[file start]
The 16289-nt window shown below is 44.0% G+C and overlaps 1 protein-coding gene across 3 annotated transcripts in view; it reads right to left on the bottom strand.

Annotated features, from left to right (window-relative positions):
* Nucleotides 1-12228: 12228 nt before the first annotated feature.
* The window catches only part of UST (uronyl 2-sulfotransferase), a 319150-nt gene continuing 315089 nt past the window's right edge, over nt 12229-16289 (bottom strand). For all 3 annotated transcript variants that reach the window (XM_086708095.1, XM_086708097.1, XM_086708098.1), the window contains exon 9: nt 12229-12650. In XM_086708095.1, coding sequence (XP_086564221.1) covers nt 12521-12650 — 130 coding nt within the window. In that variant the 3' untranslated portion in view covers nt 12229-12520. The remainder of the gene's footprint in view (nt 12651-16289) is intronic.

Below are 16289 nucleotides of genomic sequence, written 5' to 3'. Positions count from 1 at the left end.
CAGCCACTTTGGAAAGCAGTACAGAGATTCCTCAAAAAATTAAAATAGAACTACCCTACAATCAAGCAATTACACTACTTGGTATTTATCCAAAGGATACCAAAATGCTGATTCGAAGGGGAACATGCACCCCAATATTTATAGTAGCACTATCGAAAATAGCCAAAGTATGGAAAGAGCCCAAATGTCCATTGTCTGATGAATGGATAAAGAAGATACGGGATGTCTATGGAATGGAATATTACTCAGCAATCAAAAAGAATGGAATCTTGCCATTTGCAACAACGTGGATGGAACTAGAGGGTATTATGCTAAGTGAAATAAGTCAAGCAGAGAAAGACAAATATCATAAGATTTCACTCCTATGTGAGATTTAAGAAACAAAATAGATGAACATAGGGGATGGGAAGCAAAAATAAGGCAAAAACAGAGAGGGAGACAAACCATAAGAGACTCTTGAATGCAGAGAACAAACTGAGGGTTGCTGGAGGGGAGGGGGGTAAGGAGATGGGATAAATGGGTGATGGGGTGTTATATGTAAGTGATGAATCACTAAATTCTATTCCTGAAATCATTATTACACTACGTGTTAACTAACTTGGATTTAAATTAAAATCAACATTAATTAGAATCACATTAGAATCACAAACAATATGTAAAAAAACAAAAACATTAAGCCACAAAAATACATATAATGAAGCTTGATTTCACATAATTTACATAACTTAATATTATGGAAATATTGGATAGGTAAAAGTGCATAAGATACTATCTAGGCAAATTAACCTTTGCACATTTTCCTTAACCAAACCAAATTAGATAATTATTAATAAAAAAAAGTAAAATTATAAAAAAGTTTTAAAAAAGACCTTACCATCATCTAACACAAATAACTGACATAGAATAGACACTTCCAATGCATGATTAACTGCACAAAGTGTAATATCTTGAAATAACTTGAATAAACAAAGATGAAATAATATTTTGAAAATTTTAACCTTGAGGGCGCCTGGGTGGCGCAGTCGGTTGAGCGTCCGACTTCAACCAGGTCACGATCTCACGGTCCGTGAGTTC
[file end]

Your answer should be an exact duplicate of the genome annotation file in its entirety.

The 16289-nt window shown below is 44.0% G+C and overlaps 1 protein-coding gene across 3 annotated transcripts in view; it reads right to left on the bottom strand.

Annotated features, from left to right (window-relative positions):
* Nucleotides 1-12228: 12228 nt before the first annotated feature.
* The window catches only part of UST (uronyl 2-sulfotransferase), a 319150-nt gene continuing 315089 nt past the window's right edge, over nt 12229-16289 (bottom strand). For all 3 annotated transcript variants that reach the window (XM_086708095.1, XM_086708097.1, XM_086708098.1), the window contains exon 9: nt 12229-12650. In XM_086708095.1, coding sequence (XP_086564221.1) covers nt 12521-12650 — 130 coding nt within the window. In that variant the 3' untranslated portion in view covers nt 12229-12520. The remainder of the gene's footprint in view (nt 12651-16289) is intronic.

Below are 16289 nucleotides of genomic sequence, written 5' to 3'. Positions count from 1 at the left end.
CAGCCACTTTGGAAAGCAGTACAGAGATTCCTCAAAAAATTAAAATAGAACTACCCTACAATCAAGCAATTACACTACTTGGTATTTATCCAAAGGATACCAAAATGCTGATTCGAAGGGGAACATGCACCCCAATATTTATAGTAGCACTATCGAAAATAGCCAAAGTATGGAAAGAGCCCAAATGTCCATTGTCTGATGAATGGATAAAGAAGATACGGGATGTCTATGGAATGGAATATTACTCAGCAATCAAAAAGAATGGAATCTTGCCATTTGCAACAACGTGGATGGAACTAGAGGGTATTATGCTAAGTGAAATAAGTCAAGCAGAGAAAGACAAATATCATAAGATTTCACTCCTATGTGAGATTTAAGAAACAAAATAGATGAACATAGGGGATGGGAAGCAAAAATAAGGCAAAAACAGAGAGGGAGACAAACCATAAGAGACTCTTGAATGCAGAGAACAAACTGAGGGTTGCTGGAGGGGAGGGGGGTAAGGAGATGGGATAAATGGGTGATGGGGTGTTATATGTAAGTGATGAATCACTAAATTCTATTCCTGAAATCATTATTACACTACGTGTTAACTAACTTGGATTTAAATTAAAATCAACATTAATTAGAATCACATTAGAATCACAAACAATATGTAAAAAAACAAAAACATTAAGCCACAAAAATACATATAATGAAGCTTGATTTCACATAATTTACATAACTTAATATTATGGAAATATTGGATAGGTAAAAGTGCATAAGATACTATCTAGGCAAATTAACCTTTGCACATTTTCCTTAACCAAACCAAATTAGATAATTATTAATAAAAAAAAGTAAAATTATAAAAAAGTTTTAAAAAAGACCTTACCATCATCTAACACAAATAACTGACATAGAATAGACACTTCCAATGCATGATTAACTGCACAAAGTGTAATATCTTGAAATAACTTGAATAAACAAAGATGAAATAATATTTTGAAAATTTTAACCTTGAGGGCGCCTGGGTGGCGCAGTCGGTTGAGCGTCCGACTTCAACCAGGTCACGATCTCACGGTCCGTGAGTTC